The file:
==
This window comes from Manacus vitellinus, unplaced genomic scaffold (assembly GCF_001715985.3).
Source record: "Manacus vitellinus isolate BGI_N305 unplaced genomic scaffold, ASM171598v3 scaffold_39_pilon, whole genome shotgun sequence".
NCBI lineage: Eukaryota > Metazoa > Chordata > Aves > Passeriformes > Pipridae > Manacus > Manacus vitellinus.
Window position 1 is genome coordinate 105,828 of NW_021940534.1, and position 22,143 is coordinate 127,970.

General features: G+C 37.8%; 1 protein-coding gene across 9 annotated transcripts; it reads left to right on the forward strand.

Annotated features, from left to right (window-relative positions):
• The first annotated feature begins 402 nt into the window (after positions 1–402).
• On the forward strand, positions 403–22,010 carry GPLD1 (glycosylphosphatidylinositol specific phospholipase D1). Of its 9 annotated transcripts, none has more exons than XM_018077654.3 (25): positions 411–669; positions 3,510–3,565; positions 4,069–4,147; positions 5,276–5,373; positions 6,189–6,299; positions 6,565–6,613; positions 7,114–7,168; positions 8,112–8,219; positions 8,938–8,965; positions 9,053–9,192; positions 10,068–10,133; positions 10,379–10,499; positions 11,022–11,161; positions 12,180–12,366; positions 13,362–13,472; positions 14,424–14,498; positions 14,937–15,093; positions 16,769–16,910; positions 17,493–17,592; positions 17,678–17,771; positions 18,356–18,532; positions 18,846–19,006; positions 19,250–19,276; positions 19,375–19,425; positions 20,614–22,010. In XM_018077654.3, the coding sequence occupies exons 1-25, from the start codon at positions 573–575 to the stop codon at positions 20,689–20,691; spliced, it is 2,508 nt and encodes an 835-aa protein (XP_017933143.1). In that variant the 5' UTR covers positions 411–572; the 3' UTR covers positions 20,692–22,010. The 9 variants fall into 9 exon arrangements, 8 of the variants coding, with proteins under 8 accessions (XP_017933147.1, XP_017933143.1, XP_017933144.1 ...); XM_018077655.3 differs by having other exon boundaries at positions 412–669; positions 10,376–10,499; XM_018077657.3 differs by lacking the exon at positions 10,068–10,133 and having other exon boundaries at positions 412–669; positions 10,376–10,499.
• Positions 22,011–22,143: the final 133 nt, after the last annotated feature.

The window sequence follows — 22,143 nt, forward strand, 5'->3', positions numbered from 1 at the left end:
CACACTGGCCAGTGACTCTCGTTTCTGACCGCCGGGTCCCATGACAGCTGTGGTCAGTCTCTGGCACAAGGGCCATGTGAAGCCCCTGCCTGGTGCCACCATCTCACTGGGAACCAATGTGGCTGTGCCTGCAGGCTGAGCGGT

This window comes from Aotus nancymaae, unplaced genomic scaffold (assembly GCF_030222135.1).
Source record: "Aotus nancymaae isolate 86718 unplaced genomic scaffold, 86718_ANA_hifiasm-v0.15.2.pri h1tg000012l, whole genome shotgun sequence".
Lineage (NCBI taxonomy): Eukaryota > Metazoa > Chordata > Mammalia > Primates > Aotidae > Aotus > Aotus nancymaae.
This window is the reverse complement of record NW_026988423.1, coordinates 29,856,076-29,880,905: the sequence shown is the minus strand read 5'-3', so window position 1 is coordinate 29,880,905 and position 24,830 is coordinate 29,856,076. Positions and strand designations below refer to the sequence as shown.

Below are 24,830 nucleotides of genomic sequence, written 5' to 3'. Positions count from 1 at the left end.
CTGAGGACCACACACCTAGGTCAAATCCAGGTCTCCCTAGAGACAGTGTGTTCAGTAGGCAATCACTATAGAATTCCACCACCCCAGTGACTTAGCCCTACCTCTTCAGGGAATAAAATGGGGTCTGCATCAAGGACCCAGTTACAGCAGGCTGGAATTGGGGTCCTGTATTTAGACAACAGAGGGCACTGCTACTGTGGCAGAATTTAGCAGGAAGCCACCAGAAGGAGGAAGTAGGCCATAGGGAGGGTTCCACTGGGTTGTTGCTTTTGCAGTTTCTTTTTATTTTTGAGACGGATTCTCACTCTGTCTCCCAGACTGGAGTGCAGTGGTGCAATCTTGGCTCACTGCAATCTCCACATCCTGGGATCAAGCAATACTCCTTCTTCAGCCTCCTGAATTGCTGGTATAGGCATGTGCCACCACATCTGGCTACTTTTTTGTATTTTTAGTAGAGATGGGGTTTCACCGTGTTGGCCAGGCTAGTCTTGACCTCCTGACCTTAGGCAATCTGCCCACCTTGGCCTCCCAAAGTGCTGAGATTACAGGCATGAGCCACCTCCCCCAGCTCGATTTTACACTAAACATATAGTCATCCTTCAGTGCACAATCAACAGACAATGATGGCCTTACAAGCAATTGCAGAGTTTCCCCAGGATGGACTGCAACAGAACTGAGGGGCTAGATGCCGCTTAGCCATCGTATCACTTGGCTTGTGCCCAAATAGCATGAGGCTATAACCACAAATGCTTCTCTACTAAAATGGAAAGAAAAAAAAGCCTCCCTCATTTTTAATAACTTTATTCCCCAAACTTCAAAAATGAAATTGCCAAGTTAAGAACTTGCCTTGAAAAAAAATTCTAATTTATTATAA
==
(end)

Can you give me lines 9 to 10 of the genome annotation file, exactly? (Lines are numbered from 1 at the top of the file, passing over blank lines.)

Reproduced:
• Positions 22,011–22,143: the final 133 nt, after the last annotated feature.

The window sequence follows — 22,143 nt, forward strand, 5'->3', positions numbered from 1 at the left end: